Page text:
As the demand for software engineers increases, so does the number of paths available to learn how to code. It doesn’t take much to see that the tech world is evolving rapidly, and this means that the skills software engineers need to thrive are evolving too. In Germany alone, the number of tech employees has grown by 40% since 2010. What’s more, there are about 100,000 open positions waiting to be filled by capable software engineers.
Inundation of information seems to be the theme of our time, but we’ve tried to boil things down and simplify where the differences lie between the three common paths you may already have in mind if you’re thinking about becoming a software engineer:
Should you enrol at University? Is an intensive boot camp the way to go? Or is 42 Berlin the new home for your learning?
We sat down with some students who have experience in the respective options to tell us some defining features that may be a make or break when it comes to deciding which one is for you. Let’s go!
Please note: the below points of course do not always apply, however these seem to be the general rules for options below.
Thank you so much to Fatma (Student of Humboldt University of Berlin & 42 Berlin), Aurelie, (Completed a bootcamp in Data Science & now student of 42 Berlin) and Dan (Completed his piscine at 42 Paris & now Pedago lead at 42 Berlin) for their insights.
University: Those who have graduated from high school and have a C level certificate in relevant language, along with a certain grade average depending on the chosen university.
Bootcamp: Pretty much anyone with the motivation and time.
42 Berlin: Anyone over 18 years old.
University: You must pass the arbeiter.
Bootcamp: Usually there is some kind of test to make sure you have the interest and basic abilities.
42 Berlin: You first have to play an online cognitive game to ensure you have basic cognitive abilities, and then you must come to campus in Neukölln for a one-month selection test (The Piscine) to see if our peer-learning method works for you.
University: Tuition can range from 100 euro per semester, to a lot more, for a masters programme.
Bootcamp: Boot camps can be quite expensive. For 2-3 months, they can cost 10,000-12,000 euros. But generally the agentur arbeit sponsors it and most students don’t have to pay themselves.
42 Berlin: Totally free, no paperwork needed.
University: 3-4 years.
Bootcamp: About 2-3 months, depending on the boot camp.
42 Berlin: Up to 5 years if you want to be trained up to masters level, but students can leave after the core curriculum (12-18 months) or when they get a job.
University: Usually 4 days a week.
Bootcamp: Full time commitment, including weekends and evenings.
42 Berlin: No. You can work remotely from time to time, but not on a permanent basis.
University: Through lectures and independent research.
Bootcamp: Project based learning in a traditional manner, i.e. teacher and lecture format.
42 Berlin: Peer-learning and group projects. No teachers or lectures; the focus is placed on how the answer is found, rather than the answer itself.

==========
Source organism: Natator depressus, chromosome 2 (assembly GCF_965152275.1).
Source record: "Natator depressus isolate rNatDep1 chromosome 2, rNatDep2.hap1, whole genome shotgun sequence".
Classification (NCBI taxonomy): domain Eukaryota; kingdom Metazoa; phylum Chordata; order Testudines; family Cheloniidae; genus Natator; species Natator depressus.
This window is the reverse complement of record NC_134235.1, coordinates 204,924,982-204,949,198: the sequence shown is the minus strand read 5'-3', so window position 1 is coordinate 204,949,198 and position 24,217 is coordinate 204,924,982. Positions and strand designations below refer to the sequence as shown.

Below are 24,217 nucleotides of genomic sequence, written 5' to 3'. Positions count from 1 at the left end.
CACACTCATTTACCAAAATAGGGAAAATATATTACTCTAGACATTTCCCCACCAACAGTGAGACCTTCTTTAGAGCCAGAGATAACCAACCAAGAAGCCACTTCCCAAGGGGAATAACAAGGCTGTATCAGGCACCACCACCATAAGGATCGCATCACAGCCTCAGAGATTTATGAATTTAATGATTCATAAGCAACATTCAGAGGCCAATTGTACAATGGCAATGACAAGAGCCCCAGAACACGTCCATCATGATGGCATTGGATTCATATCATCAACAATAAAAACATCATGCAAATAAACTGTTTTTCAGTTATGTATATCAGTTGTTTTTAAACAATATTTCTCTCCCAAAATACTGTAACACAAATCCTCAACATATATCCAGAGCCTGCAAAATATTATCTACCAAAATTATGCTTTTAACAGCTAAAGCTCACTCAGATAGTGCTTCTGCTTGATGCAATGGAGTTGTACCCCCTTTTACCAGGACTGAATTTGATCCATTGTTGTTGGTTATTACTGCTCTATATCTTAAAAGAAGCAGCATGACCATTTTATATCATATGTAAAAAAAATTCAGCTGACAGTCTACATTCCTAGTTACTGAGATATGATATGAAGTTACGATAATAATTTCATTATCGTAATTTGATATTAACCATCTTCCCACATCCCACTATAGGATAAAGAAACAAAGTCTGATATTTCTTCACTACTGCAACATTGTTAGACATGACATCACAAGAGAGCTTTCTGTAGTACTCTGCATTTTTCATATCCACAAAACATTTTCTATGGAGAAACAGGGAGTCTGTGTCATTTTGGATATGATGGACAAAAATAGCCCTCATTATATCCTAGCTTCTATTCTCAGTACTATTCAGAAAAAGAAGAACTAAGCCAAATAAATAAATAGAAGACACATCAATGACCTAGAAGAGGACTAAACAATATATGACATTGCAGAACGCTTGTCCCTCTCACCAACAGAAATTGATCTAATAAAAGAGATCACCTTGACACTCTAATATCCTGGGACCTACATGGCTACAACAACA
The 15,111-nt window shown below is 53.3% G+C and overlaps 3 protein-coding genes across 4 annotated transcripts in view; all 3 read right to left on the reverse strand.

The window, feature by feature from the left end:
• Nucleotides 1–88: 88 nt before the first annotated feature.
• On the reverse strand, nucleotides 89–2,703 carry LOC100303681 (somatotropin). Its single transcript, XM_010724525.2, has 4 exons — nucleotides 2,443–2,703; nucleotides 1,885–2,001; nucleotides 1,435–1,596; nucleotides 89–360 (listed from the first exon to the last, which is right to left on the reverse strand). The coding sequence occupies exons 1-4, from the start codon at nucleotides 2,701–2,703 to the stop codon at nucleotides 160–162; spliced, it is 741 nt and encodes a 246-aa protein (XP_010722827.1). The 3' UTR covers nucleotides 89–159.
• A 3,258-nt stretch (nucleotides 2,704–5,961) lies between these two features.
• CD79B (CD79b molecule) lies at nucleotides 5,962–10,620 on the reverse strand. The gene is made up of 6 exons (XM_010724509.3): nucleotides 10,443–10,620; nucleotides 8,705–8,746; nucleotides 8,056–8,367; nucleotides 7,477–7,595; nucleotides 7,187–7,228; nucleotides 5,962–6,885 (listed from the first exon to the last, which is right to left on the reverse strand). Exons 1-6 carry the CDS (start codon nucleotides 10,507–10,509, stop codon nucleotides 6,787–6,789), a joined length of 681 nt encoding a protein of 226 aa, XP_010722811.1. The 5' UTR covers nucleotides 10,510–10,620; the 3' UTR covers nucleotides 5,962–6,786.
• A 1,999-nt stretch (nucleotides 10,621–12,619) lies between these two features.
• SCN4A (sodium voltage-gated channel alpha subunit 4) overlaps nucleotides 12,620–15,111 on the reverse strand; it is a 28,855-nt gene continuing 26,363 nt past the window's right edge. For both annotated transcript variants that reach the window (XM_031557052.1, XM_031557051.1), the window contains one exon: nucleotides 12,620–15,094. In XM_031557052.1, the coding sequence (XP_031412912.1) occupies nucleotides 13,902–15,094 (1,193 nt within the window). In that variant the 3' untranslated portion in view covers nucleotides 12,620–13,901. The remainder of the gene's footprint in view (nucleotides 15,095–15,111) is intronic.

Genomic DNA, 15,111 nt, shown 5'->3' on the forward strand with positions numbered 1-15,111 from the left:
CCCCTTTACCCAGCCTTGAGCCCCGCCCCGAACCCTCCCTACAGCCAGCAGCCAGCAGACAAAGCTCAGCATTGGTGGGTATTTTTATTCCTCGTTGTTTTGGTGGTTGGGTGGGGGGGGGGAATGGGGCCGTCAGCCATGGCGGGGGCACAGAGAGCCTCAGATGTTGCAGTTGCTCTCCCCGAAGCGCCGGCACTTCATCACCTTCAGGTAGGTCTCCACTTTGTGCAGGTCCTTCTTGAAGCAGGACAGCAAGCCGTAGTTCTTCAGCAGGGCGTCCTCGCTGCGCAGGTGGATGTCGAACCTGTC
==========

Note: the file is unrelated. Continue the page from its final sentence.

University: Not that much.
Bootcamp: Not much more, hard skills are the focus.
42 Berlin: Soft skills, teamwork and communication are hugely important at 42 Berlin as they are essential for future careers. Autonomy and inner organisation are nourished throughout.
University: A bachelor’s or master’s degree.
Bootcamp: A certificate from your bootcamp.
42 Berlin: A certification that you have completed the curriculum and/or specialisation and the skills needed to complete coding interviews.
University: Junior level IT jobs.
Bootcamp: Junior to mid-level IT jobs or internships.
42 Berlin: After the core curriculum; junior level developer jobs. After specialisation; mid to senior level IT jobs.
Bootcamp: They have career services, but they are limited and usually search is done independently.
42 Berlin: Yes, there are many workshops on how to build a CV and portfolio throughout curriculum. 42 also has partner companies that want 42 students, but there is no obligation to work with them. We have job boards open to our students that other companies can post on.
*** Disclaimer: In this interview, the Technical University Berlin and Humboldt University of Berlin were considered. Situations and facts may of course change and differ across universities. ***
Et voila! What do you think?
Of course there’s no hard and fast rule for any of these programmes and the answers vary across different places. But nonetheless, all answers are based on each interviewee’s real life experience and we hope they have helped you in your decision. Please watch their interviews in full here.
There is no perfect answer and you must do what feels right. If you feel like 42 Berlin stood out to you as a choice that may be right for you, we hold frequent campus tours and introduction talks on campus that may help you get a better feel for our school. We highly recommend you watch our introduction video here to get a comprehensive overview of who we are, how we run and what you can expect from your studies.
We hope this was helpful and please let us know if we have helped you make a choice for the future coder in you. We wish you the best of luck and maybe we’ll even see you on campus soon!
Catch ya next time.